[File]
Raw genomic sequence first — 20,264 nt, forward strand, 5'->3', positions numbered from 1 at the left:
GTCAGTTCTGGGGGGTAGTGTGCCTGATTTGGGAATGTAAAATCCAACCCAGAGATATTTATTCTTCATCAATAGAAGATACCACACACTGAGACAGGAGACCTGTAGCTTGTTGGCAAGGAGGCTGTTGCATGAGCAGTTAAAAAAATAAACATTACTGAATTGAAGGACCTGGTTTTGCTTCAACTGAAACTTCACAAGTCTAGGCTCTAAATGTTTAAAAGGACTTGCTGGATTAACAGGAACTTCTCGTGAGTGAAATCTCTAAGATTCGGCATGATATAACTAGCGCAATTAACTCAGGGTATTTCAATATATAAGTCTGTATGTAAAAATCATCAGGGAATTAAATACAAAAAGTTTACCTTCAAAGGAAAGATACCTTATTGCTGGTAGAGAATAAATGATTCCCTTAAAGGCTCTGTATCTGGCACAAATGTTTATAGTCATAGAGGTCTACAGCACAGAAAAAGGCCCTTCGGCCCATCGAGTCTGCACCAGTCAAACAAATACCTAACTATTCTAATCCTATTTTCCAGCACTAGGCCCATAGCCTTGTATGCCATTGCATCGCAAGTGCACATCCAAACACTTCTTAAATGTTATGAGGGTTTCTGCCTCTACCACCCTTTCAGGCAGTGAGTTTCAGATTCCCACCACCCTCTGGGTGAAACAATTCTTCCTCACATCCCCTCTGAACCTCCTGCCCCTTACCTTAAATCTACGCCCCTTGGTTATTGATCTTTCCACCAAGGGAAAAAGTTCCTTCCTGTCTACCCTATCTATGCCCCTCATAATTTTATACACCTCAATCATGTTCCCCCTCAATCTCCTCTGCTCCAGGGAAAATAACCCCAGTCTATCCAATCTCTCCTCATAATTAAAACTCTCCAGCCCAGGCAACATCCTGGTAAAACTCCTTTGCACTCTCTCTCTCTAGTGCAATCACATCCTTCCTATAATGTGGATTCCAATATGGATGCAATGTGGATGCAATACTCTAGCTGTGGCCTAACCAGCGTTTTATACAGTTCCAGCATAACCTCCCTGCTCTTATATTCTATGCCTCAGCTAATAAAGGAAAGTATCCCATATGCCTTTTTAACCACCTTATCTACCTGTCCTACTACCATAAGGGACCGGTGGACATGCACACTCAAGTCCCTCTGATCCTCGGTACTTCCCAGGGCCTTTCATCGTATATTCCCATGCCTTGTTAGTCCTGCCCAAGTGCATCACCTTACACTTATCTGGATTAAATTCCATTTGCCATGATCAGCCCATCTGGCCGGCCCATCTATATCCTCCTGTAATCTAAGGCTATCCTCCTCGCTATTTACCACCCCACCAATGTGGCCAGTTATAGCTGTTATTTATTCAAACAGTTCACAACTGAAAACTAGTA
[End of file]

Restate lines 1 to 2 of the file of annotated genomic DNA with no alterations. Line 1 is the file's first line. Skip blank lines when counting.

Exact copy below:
Raw genomic sequence first — 20,264 nt, forward strand, 5'->3', positions numbered from 1 at the left:
GTCAGTTCTGGGGGGTAGTGTGCCTGATTTGGGAATGTAAAATCCAACCCAGAGATATTTATTCTTCATCAATAGAAGATACCACACACTGAGACAGGAGACCTGTAGCTTGTTGGCAAGGAGGCTGTTGCATGAGCAGTTAAAAAAATAAACATTACTGAATTGAAGGACCTGGTTTTGCTTCAACTGAAACTTCACAAGTCTAGGCTCTAAATGTTTAAAAGGACTTGCTGGATTAACAGGAACTTCTCGTGAGTGAAATCTCTAAGATTCGGCATGATATAACTAGCGCAATTAACTCAGGGTATTTCAATATATAAGTCTGTATGTAAAAATCATCAGGGAATTAAATACAAAAAGTTTACCTTCAAAGGAAAGATACCTTATTGCTGGTAGAGAATAAATGATTCCCTTAAAGGCTCTGTATCTGGCACAAATGTTTATAGTCATAGAGGTCTACAGCACAGAAAAAGGCCCTTCGGCCCATCGAGTCTGCACCAGTCAAACAAATACCTAACTATTCTAATCCTATTTTCCAGCACTAGGCCCATAGCCTTGTATGCCATTGCATCGCAAGTGCACATCCAAACACTTCTTAAATGTTATGAGGGTTTCTGCCTCTACCACCCTTTCAGGCAGTGAGTTTCAGATTCCCACCACCCTCTGGGTGAAACAATTCTTCCTCACATCCCCTCTGAACCTCCTGCCCCTTACCTTAAATCTACGCCCCTTGGTTATTGATCTTTCCACCAAGGGAAAAAGTTCCTTCCTGTCTACCCTATCTATGCCCCTCATAATTTTATACACCTCAATCATGTTCCCCCTCAATCTCCTCTGCTCCAGGGAAAATAACCCCAGTCTATCCAATCTCTCCTCATAATTAAAACTCTCCAGCCCAGGCAACATCCTGGTAAAACTCCTTTGCACTCTCTCTCTCTAGTGCAATCACATCCTTCCTATAATGTGGATTCCAATATGGATGCAATGTGGATGCAATACTCTAGCTGTGGCCTAACCAGCGTTTTATACAGTTCCAGCATAACCTCCCTGCTCTTATATTCTATGCCTCAGCTAATAAAGGAAAGTATCCCATATGCCTTTTTAACCACCTTATCTACCTGTCCTACTACCATAAGGGACCGGTGGACATGCACACTCAAGTCCCTCTGATCCTCGGTACTTCCCAGGGCCTTTCATCGTATATTCCCATGCCTTGTTAGTCCTGCCCAAGTGCATCACCTTACACTTATCTGGATTAAATTCCATTTGCCATGATCAGCCCATCTGGCCGGCCCATCTATATCCTCCTGTAATCTAAGGCTATCCTCCTCGCTATTTACCACCCCACCAATGTGGCCAGTTATAGCTGTTATTTATTCAAACAGTTCACAACTGAAAACTAGTA